My brother Doug Leishman died on April 25, 2023 after enduring spine cancer for the last six years. Doug asked that each of his brothers speak at his memorial. This is what I shared at the Mormon church in Bellingham on May 16, 2023.
I’m grateful for this opportunity to meet together as Doug’s family and friends. Gatherings of our extended family always have one very obvious impact on me and many other Leishmans, including Doug. After listening to everyone’s stories, I forget how to pronounce my own last name. It will take several days to switch back from Lishman to Leashman.
Leishman is an ancient Scottish surname. It’s been pronounced the same way for hundreds of years, since before Shakespeare and the King James Bible. But our branch of the family met the Mormon missionaries in Scotland during the 1850s. They sailed across the ocean and walked across the prairie. When they reached Utah, Brigham Young sent them north to settle Wellsville, in Cache Valley. They became a peculiar people, and developed a peculiar dialect. “Roof” became “ruff.” “Creek” became “crick.” And “Leishman” became “Lishman.” That’s how my brothers and I grew up pronouncing our last name.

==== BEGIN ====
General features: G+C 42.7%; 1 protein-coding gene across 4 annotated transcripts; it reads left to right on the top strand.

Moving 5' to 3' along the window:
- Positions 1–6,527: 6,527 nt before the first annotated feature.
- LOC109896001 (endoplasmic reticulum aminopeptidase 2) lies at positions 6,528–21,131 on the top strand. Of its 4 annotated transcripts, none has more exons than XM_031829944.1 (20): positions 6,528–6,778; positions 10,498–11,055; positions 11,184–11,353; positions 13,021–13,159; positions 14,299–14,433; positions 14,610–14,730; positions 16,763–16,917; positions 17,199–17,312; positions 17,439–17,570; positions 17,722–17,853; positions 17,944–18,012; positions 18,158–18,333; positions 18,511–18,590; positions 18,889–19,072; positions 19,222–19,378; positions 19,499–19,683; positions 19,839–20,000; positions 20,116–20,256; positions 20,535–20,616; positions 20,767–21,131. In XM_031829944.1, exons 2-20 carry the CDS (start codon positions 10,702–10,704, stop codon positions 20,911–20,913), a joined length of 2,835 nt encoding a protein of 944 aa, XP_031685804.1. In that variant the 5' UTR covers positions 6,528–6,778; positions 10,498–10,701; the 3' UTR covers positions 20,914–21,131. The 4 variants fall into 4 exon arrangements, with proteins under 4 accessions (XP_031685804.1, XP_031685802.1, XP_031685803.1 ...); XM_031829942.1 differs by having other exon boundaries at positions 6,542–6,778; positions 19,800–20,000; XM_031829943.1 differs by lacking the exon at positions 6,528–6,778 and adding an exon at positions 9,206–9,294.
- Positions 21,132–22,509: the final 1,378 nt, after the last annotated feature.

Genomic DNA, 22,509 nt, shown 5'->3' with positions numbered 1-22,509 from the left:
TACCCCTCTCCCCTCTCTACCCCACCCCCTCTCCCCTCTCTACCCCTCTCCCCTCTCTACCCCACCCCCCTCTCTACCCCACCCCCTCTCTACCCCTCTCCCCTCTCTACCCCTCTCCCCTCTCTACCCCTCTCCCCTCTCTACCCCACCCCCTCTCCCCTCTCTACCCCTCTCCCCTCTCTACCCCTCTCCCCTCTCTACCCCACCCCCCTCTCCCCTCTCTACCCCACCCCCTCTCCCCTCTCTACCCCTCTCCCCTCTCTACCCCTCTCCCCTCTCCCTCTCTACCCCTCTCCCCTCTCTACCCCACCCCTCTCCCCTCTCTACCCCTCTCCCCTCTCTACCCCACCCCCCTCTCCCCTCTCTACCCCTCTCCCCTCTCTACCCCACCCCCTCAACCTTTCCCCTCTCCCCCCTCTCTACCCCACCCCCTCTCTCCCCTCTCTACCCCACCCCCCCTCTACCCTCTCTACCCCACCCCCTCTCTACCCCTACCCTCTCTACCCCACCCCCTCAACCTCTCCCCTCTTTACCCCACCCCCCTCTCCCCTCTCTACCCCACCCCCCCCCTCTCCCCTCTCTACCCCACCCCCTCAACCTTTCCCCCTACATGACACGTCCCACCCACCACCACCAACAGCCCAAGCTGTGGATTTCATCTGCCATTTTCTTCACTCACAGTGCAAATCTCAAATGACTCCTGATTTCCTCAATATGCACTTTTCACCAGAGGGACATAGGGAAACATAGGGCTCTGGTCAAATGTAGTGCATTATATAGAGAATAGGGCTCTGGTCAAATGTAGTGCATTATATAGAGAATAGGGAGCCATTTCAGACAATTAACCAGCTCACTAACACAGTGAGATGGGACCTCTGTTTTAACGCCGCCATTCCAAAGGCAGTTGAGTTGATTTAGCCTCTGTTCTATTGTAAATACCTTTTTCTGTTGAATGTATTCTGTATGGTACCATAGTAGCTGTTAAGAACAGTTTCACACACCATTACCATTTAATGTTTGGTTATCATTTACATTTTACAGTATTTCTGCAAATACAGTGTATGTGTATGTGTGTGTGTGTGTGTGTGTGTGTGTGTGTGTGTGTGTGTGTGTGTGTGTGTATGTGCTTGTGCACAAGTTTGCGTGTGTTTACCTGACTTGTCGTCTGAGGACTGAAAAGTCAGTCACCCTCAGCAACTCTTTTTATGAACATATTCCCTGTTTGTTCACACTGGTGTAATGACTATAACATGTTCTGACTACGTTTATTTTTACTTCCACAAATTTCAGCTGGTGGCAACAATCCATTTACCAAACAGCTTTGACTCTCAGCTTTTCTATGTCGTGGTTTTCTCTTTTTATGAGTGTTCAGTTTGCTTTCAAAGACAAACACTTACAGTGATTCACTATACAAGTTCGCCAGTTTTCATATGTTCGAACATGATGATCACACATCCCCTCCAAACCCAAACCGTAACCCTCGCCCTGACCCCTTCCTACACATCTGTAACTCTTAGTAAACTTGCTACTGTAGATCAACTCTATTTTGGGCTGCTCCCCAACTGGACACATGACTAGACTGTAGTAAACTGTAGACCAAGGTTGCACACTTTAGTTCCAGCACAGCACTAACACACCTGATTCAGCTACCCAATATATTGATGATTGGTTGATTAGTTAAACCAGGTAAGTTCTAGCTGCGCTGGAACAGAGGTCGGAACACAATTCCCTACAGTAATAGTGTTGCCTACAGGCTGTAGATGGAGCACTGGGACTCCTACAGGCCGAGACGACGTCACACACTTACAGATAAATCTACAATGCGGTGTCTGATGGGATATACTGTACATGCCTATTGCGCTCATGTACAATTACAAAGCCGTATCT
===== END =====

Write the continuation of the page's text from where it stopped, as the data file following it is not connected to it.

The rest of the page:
When I began my professional career, I made a conscious choice to introduce myself as “Roger Leishman.” Just like I don’t say “crick.” But we don’t make a big deal about pronunciation, and respond politely to anyone regardless of how they say our name. Except for “Leischman,” of course.